The Byrd Amendments to the Black Lung Benefits Act Go Into Effect
Miners’ health has been an area of serious concern in the workplace health and safety world for decades. Though the health of miners’ lungs has been monitored closely, there are still instances in which miners contract black lung disease, also known as coal workers’ pneumoconiosis. Even with precautions set in place to reduce miners’ exposure to coal dust, many still contract the disease, according to a recent post from DOL’s blog, (Work in Progress).
Black lung disease can happen to anyone in the mining industry, from those who work in coal trimming, to those who work in mining or milling graphite, to those who manufacture carbon electrodes. The condition can get worse over time—even after exposure has stopped. The disease leads to unhealthy accumulations of coal in the lungs.
Because black lung disease cannot be outright prevented, MSHA and DOL have worked on implementing programs that help lower medical costs for miners. According to DOL, the Office of Workers’ Compensation Programs (OWCP)’s Federal Black Lung Program published final rules that ensure that provisions in the Affordable Care Act help miners with black lung disease. The provisions were published in September 2013 and went into effect on October 25, 2013.
Also known as the Byrd Amendments to the Black Lungs Benefits Act, the amendments contain two provisions. The first—which applies to miners’ and survivors’ claims—“reestablishes a rebuttable presumption of entitlement to benefits for claimants who prove the miner worked for at least 15 years in underground mining and has had or had a totally disabling respiratory impairment.” The second provision reestablishes entitlement for eligible survivors of miners who were entitled to benefits on their lifetime claims. OWCP pushed for these provisions because miners and their survivors previously had difficulty accessing benefits.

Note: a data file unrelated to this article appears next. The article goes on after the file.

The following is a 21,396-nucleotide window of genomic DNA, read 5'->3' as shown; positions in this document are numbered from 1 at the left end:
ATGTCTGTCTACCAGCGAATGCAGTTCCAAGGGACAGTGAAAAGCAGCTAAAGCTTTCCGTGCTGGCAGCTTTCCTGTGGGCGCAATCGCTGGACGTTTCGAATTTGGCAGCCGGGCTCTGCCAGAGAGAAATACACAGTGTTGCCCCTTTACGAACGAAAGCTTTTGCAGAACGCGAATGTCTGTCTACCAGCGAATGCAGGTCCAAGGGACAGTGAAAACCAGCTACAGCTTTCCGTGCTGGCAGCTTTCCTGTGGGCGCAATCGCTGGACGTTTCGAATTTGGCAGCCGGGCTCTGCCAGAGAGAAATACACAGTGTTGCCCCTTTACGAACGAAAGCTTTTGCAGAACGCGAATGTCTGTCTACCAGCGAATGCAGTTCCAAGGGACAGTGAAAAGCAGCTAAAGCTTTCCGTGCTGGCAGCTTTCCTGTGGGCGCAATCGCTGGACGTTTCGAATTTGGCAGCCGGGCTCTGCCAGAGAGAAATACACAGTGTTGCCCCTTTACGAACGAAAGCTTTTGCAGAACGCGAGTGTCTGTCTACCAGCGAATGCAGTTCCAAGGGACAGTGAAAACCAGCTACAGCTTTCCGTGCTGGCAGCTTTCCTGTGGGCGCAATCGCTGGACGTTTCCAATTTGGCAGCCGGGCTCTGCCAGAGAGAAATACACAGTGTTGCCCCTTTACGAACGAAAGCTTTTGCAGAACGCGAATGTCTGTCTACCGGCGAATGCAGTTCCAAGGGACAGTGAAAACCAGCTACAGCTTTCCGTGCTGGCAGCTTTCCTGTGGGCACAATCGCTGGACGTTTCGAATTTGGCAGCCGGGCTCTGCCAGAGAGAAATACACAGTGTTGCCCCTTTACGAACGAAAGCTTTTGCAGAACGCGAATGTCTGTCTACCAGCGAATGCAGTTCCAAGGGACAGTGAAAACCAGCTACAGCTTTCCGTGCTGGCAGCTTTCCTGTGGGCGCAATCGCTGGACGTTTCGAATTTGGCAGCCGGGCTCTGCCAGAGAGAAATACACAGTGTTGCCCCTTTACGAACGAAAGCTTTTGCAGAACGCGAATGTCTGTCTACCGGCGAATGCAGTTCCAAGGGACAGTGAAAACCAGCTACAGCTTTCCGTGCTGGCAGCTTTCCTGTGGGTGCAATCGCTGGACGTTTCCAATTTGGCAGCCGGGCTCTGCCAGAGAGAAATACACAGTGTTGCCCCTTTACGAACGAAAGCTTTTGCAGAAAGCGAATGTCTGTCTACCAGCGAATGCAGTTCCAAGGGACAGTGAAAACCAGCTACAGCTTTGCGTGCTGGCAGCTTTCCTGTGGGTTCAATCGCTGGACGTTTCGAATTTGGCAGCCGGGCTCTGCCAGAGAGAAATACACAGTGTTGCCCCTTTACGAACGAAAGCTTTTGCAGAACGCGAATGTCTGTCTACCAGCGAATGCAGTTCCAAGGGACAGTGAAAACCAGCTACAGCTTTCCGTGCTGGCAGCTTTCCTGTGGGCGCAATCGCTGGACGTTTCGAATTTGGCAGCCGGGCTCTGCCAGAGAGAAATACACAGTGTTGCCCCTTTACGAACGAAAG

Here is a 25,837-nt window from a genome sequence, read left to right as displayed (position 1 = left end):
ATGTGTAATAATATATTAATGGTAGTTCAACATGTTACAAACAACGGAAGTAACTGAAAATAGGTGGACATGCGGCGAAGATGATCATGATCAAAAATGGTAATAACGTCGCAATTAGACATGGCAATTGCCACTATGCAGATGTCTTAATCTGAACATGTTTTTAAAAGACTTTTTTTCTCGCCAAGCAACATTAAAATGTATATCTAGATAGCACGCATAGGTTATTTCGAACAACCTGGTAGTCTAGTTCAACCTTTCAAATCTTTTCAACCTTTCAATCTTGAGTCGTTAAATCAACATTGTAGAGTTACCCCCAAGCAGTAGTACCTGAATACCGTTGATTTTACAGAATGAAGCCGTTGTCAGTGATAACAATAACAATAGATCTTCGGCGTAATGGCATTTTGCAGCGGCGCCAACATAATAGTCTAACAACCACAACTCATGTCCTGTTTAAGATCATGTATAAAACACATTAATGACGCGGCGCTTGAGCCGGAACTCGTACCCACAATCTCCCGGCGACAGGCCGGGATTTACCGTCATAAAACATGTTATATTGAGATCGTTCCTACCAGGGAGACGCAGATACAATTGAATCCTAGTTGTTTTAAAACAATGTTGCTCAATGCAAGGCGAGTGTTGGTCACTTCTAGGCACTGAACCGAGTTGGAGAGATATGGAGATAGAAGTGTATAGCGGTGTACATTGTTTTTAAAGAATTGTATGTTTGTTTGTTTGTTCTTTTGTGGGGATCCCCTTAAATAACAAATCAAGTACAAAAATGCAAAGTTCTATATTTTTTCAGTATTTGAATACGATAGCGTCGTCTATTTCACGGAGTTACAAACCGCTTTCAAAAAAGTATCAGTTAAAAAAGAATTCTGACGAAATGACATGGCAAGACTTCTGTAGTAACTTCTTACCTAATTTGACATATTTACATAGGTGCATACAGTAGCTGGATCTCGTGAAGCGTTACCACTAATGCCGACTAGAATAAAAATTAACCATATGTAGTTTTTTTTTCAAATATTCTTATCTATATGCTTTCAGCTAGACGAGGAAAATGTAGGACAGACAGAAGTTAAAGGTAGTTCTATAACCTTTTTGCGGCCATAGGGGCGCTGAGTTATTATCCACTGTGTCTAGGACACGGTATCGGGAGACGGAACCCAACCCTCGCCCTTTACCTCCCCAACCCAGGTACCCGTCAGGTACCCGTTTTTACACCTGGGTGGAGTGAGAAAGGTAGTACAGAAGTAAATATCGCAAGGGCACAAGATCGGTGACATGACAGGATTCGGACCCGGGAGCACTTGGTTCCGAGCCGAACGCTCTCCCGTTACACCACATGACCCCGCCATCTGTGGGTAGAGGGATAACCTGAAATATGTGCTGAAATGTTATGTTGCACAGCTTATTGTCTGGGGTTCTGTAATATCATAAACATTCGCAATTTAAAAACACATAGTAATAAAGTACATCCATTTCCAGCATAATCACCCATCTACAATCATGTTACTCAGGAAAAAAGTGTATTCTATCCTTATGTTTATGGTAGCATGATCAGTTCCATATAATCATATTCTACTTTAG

Those that fall under these two provisions will receive monthly benefits, and miners themselves who qualify will receive medical coverage for the treatment of diseases caused by working in a mine.
For more information about the new provisions, visit: http://social.dol.gov/blog/
Posted by Jamie Friedlander on Oct 29, 2013